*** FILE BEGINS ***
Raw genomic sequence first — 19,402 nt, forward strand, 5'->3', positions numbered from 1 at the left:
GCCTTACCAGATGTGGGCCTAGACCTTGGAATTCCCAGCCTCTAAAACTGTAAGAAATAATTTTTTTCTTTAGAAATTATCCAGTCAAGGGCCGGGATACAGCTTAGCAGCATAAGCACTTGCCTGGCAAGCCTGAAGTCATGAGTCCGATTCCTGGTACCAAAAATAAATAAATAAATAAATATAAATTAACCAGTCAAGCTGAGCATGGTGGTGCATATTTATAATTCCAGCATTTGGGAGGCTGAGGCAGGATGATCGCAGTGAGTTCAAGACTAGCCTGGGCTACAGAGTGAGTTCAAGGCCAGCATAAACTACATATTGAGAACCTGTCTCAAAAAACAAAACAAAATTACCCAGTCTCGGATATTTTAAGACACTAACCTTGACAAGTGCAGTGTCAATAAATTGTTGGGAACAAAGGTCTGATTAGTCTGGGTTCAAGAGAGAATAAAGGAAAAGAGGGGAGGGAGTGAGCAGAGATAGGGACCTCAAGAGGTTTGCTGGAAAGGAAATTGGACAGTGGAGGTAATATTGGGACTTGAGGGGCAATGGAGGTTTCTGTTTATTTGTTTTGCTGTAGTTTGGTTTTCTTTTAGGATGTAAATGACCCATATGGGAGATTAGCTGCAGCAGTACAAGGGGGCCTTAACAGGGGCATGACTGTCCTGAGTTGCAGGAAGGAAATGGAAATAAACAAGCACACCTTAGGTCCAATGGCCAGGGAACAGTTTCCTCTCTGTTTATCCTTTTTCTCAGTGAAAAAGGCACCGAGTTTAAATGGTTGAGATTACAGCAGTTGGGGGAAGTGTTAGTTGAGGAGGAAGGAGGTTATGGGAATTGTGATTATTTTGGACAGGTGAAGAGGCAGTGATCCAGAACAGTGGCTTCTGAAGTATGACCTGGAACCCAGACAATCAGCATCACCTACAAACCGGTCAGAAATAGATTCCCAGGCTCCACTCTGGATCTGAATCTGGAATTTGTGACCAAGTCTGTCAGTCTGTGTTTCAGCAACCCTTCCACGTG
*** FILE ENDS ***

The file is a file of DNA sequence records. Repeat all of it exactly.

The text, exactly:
Raw genomic sequence first — 19,402 nt, forward strand, 5'->3', positions numbered from 1 at the left:
GCCTTACCAGATGTGGGCCTAGACCTTGGAATTCCCAGCCTCTAAAACTGTAAGAAATAATTTTTTTCTTTAGAAATTATCCAGTCAAGGGCCGGGATACAGCTTAGCAGCATAAGCACTTGCCTGGCAAGCCTGAAGTCATGAGTCCGATTCCTGGTACCAAAAATAAATAAATAAATAAATATAAATTAACCAGTCAAGCTGAGCATGGTGGTGCATATTTATAATTCCAGCATTTGGGAGGCTGAGGCAGGATGATCGCAGTGAGTTCAAGACTAGCCTGGGCTACAGAGTGAGTTCAAGGCCAGCATAAACTACATATTGAGAACCTGTCTCAAAAAACAAAACAAAATTACCCAGTCTCGGATATTTTAAGACACTAACCTTGACAAGTGCAGTGTCAATAAATTGTTGGGAACAAAGGTCTGATTAGTCTGGGTTCAAGAGAGAATAAAGGAAAAGAGGGGAGGGAGTGAGCAGAGATAGGGACCTCAAGAGGTTTGCTGGAAAGGAAATTGGACAGTGGAGGTAATATTGGGACTTGAGGGGCAATGGAGGTTTCTGTTTATTTGTTTTGCTGTAGTTTGGTTTTCTTTTAGGATGTAAATGACCCATATGGGAGATTAGCTGCAGCAGTACAAGGGGGCCTTAACAGGGGCATGACTGTCCTGAGTTGCAGGAAGGAAATGGAAATAAACAAGCACACCTTAGGTCCAATGGCCAGGGAACAGTTTCCTCTCTGTTTATCCTTTTTCTCAGTGAAAAAGGCACCGAGTTTAAATGGTTGAGATTACAGCAGTTGGGGGAAGTGTTAGTTGAGGAGGAAGGAGGTTATGGGAATTGTGATTATTTTGGACAGGTGAAGAGGCAGTGATCCAGAACAGTGGCTTCTGAAGTATGACCTGGAACCCAGACAATCAGCATCACCTACAAACCGGTCAGAAATAGATTCCCAGGCTCCACTCTGGATCTGAATCTGGAATTTGTGACCAAGTCTGTCAGTCTGTGTTTCAGCAACCCTTCCACGTG